The Catholic University of America hosted a symposium April 4-6 marking the 50th anniversary of Pope Paul VI’s 1968 encyclical Humanae Vitae that reaffirmed the Church’s teaching on family life and against contraception.
The conference brought together theologians and authorities from all over the world to explore “Catholic teaching on human sexuality, marriage, conjugal love and responsible parenthood, as articulated in the papal encyclical Humanae Vitae upon its 50th anniversary (1968-2018).”
The symposium boldly celebrated and reflected on what is called “the encyclical’s reaffirmation of the divine plan as expressed in Catholic teaching and advanced by St. John Paul II, Pope Benedict XVI and Pope Francis.”
It was a significant moment in the long and winding history of the encyclical and a powerful first event in commemorating and defending the prophetic reaffirmation of Blessed Paul VI, who will be canonized in October.
But for those with a long historical memory and who are alarmed at the continuing movements of dissent in the Church, the location of the symposium was as heartening and significant as its theme.
Fifty years ago, dissent from the magisterium that had been growing for years reached its inevitable crisis point, and the focal point of the dissenting theologians was Humanae Vitae. Tragically, the rebellion against Church authority found a home at The Catholic University of America, which had been founded in 1887 by the bishops of the United States, with a charter from Pope Leo XIII, to serve as the Church’s national university in America.
The Era of Dissent
The uprising against the magisterium was to some degree anticipated in the year before Humanae Vitae, in July 1967, when a group of 26 Catholic educators and college administrators — most of them American — gathered for a conference in Land O’Lakes, Wisconsin, and issued a 1,500-word statement on the role and identity of Catholic universities and that focused on the question of academic freedom and the role of the magisterium. The statement declared in essence that to perform its teaching and research functions effectively, Catholic universities needed “a true autonomy and academic freedom in the face of authority of whatever kind, lay or clerical,” and that “institutional autonomy and academic freedom are essential conditions of life and growth, and indeed of survival, for Catholic universities, as for all universities.”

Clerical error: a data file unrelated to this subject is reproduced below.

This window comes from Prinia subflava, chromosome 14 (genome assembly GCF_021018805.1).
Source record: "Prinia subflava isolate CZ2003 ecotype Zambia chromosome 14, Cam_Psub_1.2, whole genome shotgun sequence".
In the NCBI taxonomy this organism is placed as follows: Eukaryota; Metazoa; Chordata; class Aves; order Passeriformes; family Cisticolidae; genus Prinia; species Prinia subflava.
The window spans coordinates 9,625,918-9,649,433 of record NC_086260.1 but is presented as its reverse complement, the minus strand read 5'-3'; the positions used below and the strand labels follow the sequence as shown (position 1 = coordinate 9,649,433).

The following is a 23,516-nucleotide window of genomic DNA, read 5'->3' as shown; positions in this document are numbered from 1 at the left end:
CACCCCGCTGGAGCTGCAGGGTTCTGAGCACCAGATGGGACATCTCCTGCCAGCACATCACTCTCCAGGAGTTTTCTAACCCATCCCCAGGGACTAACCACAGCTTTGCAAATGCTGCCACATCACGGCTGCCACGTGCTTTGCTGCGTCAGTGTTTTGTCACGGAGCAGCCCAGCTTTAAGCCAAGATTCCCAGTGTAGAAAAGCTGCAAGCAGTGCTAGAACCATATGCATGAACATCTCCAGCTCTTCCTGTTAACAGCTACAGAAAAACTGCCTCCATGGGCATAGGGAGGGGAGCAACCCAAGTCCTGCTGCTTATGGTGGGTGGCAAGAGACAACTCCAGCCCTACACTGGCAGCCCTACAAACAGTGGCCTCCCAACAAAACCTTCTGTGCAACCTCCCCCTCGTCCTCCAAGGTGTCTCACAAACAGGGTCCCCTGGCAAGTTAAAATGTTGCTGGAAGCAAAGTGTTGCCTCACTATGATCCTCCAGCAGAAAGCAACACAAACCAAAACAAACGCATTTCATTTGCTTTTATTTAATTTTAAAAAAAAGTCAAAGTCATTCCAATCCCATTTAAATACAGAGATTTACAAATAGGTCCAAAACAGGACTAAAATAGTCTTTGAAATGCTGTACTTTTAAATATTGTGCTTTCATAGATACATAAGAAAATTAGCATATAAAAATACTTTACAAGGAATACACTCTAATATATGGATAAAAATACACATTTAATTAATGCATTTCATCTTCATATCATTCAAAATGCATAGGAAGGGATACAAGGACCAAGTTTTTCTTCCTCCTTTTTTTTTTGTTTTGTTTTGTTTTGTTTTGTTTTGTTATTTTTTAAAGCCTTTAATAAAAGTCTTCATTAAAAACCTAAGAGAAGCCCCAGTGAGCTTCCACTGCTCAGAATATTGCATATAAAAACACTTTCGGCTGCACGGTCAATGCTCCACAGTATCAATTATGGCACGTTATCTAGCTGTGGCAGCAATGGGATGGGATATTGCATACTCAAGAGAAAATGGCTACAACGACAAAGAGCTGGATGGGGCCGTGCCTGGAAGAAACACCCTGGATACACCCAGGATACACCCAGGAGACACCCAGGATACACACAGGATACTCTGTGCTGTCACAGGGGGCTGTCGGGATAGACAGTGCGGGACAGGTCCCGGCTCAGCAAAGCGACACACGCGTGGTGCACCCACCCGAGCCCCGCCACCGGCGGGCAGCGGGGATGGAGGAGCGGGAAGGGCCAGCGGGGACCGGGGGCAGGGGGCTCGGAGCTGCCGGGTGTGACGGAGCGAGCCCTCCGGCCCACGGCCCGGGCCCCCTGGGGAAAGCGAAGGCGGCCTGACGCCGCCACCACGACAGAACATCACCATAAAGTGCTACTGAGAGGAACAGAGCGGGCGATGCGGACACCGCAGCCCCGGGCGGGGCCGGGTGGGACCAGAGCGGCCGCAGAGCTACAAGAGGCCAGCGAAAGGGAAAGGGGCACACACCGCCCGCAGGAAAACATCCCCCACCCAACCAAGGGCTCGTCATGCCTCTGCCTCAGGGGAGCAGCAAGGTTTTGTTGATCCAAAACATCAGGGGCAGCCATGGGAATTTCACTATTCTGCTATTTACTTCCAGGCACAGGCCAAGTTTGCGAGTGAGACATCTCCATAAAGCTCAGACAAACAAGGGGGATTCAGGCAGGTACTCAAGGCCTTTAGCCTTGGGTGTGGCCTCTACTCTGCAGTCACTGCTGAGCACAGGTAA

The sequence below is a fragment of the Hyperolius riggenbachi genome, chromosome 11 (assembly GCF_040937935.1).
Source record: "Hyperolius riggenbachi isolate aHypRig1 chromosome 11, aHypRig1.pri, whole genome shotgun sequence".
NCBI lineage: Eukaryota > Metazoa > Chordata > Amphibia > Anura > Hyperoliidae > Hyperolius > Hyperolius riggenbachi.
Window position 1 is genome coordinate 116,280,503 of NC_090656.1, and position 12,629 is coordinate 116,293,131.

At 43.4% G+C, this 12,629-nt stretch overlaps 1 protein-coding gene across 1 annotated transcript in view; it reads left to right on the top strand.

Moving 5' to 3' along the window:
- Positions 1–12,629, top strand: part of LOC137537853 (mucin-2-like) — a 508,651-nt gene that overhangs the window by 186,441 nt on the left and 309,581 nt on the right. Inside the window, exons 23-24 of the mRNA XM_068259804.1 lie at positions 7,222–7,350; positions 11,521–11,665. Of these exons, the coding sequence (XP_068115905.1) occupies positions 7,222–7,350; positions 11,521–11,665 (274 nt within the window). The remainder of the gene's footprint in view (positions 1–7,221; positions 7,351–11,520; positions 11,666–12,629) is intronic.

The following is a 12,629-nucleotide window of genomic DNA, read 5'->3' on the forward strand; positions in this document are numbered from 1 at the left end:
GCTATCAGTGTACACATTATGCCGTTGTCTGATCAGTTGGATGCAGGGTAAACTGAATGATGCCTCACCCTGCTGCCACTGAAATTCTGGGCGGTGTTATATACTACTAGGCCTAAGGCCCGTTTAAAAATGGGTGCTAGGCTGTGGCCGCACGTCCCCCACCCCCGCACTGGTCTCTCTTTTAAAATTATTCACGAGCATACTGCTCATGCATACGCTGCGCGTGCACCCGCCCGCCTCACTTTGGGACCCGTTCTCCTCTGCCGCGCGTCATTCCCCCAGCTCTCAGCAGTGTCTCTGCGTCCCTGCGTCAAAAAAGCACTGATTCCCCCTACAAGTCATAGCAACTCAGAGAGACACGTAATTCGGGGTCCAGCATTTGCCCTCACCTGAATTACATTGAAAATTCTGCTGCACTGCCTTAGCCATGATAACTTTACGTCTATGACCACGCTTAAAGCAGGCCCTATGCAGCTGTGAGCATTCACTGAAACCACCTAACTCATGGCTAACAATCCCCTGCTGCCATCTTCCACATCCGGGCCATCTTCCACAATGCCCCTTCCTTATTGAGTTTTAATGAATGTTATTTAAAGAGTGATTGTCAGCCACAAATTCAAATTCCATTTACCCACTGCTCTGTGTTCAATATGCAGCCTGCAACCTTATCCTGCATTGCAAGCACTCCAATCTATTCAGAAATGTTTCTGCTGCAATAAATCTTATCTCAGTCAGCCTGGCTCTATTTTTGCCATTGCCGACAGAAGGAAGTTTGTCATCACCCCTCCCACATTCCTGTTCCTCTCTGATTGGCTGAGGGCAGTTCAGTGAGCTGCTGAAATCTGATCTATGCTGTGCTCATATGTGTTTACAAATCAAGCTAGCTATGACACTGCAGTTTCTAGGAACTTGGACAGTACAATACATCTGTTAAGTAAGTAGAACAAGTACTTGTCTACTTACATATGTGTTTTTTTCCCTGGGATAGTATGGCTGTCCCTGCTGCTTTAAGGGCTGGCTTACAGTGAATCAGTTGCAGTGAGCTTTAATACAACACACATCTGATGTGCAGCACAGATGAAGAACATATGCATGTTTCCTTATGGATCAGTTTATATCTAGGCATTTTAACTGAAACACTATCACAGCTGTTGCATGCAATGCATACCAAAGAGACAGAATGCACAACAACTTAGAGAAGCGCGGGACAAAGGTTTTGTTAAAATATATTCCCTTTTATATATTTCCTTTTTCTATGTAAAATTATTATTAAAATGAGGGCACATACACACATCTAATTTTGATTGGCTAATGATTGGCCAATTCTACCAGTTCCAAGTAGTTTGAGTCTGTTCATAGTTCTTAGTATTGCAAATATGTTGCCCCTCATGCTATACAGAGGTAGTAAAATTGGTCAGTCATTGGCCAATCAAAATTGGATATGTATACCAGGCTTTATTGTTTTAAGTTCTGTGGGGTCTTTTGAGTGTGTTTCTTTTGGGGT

Whether it was intended as such or not, the “Land O’Lakes Statement” was a clarion call for many Catholic universities to separate themselves from obedience to the magisterium.
At Catholic University, a large group of faculty in the School of Theology, led by theology professor Father Charles Curran, rejected the oversight of the bishops on the board of trustees. When Humanae Vitae was promulgated, Father Curran and many faculty at CUA put their names to a statement of dissent.
In the resulting firestorm, Father Curran and the dissenting theologians received praise and adulation by many in the press for their “heroism” in opposing the papal teaching so openly and defiantly.
Msgr. Eugene Kevane, the dean of the CUA School of Education, who was driven out of his post as dean in January 1968, predicted presciently to the bishops on the CUA board that, “if the plan succeeds to capture this official National Catholic University of the American Hierarchy, there will be incalculable future results. The seeds of religious doubt, doctrinal confusion and outright crisis in faith will be sown over the entire United States through the very schools and colleges operated by and in the name of the Church.”
Strikes and protests at CUA prevented the removal of Father Curran for almost two decades. At last, only in 1986, after a fair investigation into his theological teaching, the Congregation for the Doctrine of the Faith, under Pope John Paul II and its prefect, Cardinal Joseph Ratzinger, Cardinal James Hickey of Washington, D.C., was able to withdraw Father Curran’s permission to teach theology at a Catholic university. Father Curran remains a hero to progressives in the American Church.